Private Fossil Walks

Our private fossil walks offer exclusive fossil hunting experiences, designed for small groups looking for a more in-depth or simply personal fossil hunting experience. Our private walks are an excellent opportunity to come face to face with the prehistoric past, on the UK’s very own dinosaur island!

Whether you’re a dedicated fossil collector looking for a bespoke experience, or you’d prefer a private family fossil walk on the island’s stunning coastline our guides and excellent selection of fossil hunting sites can cater for you! 

Pricing

Our private fossil walks can be either 1 or 2 hours in duration depending on the length of experience you’re interested in!

1 hour – £45.00 per group 

2 hour – £60.00 per group

(Price is inclusive for a group of 5. For groups larger than 5 there is an additional £5 per person).

Locations

We offer 4 fantastic fossil hunting locations for you to choose from for your private walk! From walking with herds of Iguanodon on the sandy shores of Compton Bay to diving beneath the Cretaceous seas at Shanklin! Our locations are designed to allow you to explore and encounter the diversity of our island’s fossil hunting fame!

Explore each location below!

Footsteps of Giants

Our most popular fossil walk! Footsteps of Giants offers a unique experience focusing on the famous 130 million year old Wessex Formation dinosaur footprints and trackways found at Hanover Point! Learn how the footprints formed, the different species of dinosaur tracks we can encounter, and what they tell us about dinosaur biology and life on the ancient floodplains.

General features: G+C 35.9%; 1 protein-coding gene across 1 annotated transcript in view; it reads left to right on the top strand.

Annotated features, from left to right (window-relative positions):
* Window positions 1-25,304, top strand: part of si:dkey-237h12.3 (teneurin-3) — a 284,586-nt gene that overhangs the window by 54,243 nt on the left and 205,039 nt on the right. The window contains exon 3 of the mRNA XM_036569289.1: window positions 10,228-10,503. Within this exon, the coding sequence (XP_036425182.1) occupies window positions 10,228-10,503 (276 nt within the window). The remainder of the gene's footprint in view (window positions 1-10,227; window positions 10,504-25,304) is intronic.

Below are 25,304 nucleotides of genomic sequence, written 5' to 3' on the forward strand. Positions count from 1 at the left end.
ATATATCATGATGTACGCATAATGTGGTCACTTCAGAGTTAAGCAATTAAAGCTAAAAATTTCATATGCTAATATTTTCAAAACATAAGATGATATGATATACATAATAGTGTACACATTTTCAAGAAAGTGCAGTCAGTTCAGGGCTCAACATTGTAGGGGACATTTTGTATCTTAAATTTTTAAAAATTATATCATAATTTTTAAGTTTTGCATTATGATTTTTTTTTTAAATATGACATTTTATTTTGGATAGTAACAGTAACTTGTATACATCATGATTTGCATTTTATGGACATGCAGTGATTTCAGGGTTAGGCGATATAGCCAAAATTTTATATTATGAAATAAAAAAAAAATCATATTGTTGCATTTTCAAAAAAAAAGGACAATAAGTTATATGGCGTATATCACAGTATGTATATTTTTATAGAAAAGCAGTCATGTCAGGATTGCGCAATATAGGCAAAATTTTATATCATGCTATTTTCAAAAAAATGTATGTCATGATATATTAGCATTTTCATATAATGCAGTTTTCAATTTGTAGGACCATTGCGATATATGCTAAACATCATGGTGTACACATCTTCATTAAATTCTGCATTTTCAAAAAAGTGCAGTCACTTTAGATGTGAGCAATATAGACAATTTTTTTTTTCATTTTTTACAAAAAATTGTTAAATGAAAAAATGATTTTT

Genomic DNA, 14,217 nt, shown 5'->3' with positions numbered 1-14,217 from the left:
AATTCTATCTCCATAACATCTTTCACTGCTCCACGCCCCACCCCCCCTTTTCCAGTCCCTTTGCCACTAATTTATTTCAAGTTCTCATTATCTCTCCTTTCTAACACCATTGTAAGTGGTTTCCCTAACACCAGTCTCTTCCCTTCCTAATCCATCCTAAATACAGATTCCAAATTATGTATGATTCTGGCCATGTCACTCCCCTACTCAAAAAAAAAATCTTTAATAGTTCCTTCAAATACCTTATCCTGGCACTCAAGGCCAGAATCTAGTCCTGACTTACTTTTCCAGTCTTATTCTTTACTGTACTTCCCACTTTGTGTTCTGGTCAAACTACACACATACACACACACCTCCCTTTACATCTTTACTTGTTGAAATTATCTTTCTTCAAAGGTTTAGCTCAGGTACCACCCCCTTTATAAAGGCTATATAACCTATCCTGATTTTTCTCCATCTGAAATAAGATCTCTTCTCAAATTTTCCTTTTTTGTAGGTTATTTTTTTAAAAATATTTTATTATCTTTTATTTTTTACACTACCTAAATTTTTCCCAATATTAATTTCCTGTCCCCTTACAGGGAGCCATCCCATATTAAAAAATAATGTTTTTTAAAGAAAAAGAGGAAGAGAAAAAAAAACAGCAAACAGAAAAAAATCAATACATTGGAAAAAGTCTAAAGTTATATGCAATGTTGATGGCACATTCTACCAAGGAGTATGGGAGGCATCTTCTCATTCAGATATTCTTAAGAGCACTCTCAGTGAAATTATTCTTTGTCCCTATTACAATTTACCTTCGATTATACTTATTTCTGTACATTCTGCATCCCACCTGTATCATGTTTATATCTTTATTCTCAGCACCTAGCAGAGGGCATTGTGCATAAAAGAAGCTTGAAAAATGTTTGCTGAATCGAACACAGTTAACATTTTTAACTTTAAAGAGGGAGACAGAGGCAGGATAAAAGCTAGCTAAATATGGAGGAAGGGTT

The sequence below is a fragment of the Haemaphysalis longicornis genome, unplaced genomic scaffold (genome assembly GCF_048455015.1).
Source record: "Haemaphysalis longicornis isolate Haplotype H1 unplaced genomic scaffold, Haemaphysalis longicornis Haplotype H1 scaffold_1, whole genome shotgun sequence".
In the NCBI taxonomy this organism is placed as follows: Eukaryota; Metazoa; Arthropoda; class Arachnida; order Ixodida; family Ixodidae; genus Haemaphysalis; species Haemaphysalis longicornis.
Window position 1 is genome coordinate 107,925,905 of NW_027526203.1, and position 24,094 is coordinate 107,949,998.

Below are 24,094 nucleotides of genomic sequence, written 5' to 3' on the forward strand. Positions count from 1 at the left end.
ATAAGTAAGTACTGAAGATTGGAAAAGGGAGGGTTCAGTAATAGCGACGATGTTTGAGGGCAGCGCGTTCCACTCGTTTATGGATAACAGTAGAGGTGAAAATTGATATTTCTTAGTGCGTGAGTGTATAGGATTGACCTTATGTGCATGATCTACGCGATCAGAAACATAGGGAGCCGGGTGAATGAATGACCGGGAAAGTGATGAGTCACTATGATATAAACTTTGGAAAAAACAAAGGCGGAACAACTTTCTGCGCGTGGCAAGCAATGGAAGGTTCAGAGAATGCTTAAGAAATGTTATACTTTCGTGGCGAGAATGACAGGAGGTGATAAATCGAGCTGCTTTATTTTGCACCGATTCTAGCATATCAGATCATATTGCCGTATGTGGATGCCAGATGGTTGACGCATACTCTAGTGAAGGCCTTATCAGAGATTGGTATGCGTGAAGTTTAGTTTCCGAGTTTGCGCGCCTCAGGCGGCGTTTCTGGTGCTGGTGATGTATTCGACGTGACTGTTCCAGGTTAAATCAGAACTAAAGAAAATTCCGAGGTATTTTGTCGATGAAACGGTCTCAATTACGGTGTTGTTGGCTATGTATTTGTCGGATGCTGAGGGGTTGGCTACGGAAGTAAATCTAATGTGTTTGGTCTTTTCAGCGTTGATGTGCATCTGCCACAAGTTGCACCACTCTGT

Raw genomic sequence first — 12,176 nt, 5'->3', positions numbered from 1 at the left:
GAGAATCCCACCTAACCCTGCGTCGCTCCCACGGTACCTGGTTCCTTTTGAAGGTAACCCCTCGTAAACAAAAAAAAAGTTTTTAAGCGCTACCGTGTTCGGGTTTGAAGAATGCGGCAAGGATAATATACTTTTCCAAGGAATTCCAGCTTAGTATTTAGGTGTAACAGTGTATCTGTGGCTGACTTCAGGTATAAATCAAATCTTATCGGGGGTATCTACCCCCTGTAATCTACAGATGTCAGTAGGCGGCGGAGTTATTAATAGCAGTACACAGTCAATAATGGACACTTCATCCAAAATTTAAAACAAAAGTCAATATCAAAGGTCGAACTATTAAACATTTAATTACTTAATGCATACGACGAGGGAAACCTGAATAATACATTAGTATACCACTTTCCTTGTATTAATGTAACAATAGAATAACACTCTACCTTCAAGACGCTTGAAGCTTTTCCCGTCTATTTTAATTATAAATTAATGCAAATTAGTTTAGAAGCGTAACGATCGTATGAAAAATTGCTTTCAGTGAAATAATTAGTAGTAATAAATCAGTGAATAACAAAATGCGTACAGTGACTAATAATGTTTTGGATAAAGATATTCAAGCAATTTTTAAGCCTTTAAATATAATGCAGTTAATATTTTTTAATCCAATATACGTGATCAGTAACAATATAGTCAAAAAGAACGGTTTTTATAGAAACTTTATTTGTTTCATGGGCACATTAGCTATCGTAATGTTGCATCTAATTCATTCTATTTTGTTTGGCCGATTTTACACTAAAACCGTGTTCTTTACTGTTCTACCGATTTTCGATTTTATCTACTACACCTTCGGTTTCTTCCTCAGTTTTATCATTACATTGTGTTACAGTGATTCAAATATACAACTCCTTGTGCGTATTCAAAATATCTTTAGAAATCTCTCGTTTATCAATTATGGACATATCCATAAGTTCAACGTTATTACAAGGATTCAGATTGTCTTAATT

LocationCompton Bay

Dinosaur Floodplains

Embark on a guided tour of the world-famous 130 million year old floodplain deposits of the Wessex Formation at Grange Chine! Learn why the Isle of Wight is the best locality in Europe for dinosaur fossils, gain an insight into life in this fascinating ancient environment and see evidence of the vast rivers that once flowed here, all whilst hunting for your own dinosaur fossils!

LocationGrange Chine

Eocene Everglades

34 million years ago during the Eocene epoch, the Isle of Wight lay on a sub-tropical coastal plain, home to alligator-infested wetlands and lush forests with ancient mammals. Travel back to the Eocene at Thorness Bay and discover the fossils of alligators, turtles, fish, and mammals, learning why the Isle of Wight is one of the most important Eocene localities in Europe!

LocationThorness Bay

Greensand Seas

115 million years ago the Isle of Wight lay under a sandy coastal sea, home to a diverse marine ecosystem. Powerful tidal currents deposited sands, muds, and pebbles across the shallow seafloor, forming the towering cliffs we now see at Shanklin. Beautifully preserved marine molluscs, ammonites, fossil driftwood, and the rare remains of dinosaurs litter the beach here.

LocationShanklin

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